COMMERCIAL SUCCESS Maisner is sought after by major corporations that commission him to give their name or message a unique identification. If you ever looked at out-of-ordinary calligraphied advertising, logos, slogans, books, retail advertisements and even CDs you may not have realized that these were Maisner-specific creations. On another interesting note, Maisner is also sort after for his ability to create lifelike re-creations of historical writings done for fictional characters in motion pictures; writing as Daniel Day Lewis’ hand in Martin Scorsese’s The Age of Innocence. He puts a great deal of research into jobs were historical accuracy is imperative. As a result of his film work he has become a member of SAG, the Screen Actors Guild and frequently works for the movie industry writing live-on-camera and creating written document props. Case in point: He wrote on camera for a documentary film about the Oswald/Kennedy assassination.
BECOMING A CALLIGRAPHER  Maisner says that he was self-taught and his fascination with lettering began when he made signs for rock bands. “I had a lot of lettering practice in high school and was even asked to create a certificate. I used Gothic lettering.  My father saw it and thought that it was good and the next day he came home with calligraphy model books, pens, paper and inks. He encouraged me to practice every day.”  Maisner was on his fledgling way towards segueing into calligraphy and later attended the art school at Cooper Union in New York. His teacher Don Kunz was impressed that he had never met someone who had done so much on his own. Obviously with such praise, Maisner was impressed with himself and thought that he knew it all. Kunz put him in the right direction in “beginner calligraphy,” which retrained his eye and hand properly.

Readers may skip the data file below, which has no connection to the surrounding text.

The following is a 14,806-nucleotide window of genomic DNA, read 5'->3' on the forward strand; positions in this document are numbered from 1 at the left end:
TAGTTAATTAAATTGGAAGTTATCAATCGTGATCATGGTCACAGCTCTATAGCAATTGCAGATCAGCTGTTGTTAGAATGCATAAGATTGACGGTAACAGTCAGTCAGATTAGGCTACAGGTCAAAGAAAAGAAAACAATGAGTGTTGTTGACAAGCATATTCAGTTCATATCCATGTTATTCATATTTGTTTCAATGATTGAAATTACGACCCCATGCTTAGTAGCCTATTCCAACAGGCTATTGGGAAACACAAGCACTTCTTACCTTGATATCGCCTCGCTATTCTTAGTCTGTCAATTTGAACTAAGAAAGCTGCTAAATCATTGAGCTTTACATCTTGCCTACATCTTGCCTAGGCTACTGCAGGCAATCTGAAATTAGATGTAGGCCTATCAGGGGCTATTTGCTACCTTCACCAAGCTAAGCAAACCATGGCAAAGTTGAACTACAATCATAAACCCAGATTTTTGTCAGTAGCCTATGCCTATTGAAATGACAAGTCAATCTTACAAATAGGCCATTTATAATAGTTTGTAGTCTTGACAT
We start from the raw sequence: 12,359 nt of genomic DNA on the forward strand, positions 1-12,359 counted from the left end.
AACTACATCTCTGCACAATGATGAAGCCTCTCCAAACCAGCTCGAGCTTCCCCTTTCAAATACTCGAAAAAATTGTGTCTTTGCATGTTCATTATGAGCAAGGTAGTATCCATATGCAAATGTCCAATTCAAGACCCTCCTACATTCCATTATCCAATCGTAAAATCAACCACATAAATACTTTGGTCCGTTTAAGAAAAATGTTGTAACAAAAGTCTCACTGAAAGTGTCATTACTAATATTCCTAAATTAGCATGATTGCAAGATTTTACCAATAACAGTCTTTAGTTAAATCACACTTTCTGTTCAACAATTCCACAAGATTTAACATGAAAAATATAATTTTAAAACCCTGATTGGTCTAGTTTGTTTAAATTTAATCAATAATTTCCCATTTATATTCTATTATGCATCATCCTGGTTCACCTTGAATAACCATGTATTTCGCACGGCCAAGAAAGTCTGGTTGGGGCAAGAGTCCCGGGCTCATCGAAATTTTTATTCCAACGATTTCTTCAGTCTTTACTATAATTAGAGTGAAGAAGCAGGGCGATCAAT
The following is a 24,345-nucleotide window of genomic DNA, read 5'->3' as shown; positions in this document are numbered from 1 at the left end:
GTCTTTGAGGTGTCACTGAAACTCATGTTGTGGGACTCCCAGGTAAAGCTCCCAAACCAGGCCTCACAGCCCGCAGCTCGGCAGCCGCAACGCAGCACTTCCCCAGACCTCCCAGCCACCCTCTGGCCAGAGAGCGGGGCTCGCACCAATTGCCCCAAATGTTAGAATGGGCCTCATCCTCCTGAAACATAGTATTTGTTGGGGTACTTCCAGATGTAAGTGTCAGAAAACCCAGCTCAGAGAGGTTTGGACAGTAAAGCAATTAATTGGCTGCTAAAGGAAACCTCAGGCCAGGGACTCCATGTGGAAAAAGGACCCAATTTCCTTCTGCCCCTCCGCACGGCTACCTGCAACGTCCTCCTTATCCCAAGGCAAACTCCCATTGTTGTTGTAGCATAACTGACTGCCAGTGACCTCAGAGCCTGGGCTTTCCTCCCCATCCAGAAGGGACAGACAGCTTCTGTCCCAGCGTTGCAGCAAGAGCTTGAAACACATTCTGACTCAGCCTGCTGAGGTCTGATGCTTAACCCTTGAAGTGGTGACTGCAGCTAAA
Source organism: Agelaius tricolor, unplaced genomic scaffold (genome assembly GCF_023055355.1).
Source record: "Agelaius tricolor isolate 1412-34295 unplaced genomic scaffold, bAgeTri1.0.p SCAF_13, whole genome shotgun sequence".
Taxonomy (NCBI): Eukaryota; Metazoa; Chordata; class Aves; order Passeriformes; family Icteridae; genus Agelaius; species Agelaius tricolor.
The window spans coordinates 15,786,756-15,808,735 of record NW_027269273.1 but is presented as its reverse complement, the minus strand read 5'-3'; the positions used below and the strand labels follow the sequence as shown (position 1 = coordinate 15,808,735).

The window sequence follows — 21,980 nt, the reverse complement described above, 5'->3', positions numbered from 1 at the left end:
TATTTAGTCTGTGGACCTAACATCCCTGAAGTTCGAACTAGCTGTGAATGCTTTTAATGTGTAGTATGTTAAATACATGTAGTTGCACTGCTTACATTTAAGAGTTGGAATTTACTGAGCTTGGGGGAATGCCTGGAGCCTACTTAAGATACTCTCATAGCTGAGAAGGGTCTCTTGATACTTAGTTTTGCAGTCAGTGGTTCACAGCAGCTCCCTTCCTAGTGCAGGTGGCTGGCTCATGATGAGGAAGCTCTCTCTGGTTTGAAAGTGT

Maisner honed his skills over the years and  is now regarded as a prominent scholar and expert in the art of Medieval and Renaissance manuscript gold illumination techniques and has lectured at prominent museums and galleries. His works have appeared on Martha Stewart Living and in New York magazine as well as other major magazines and the Wall Street Journal as the definitive expect on social calligraphy. Visit Bernard Maisner Studio at bernardmaisner.com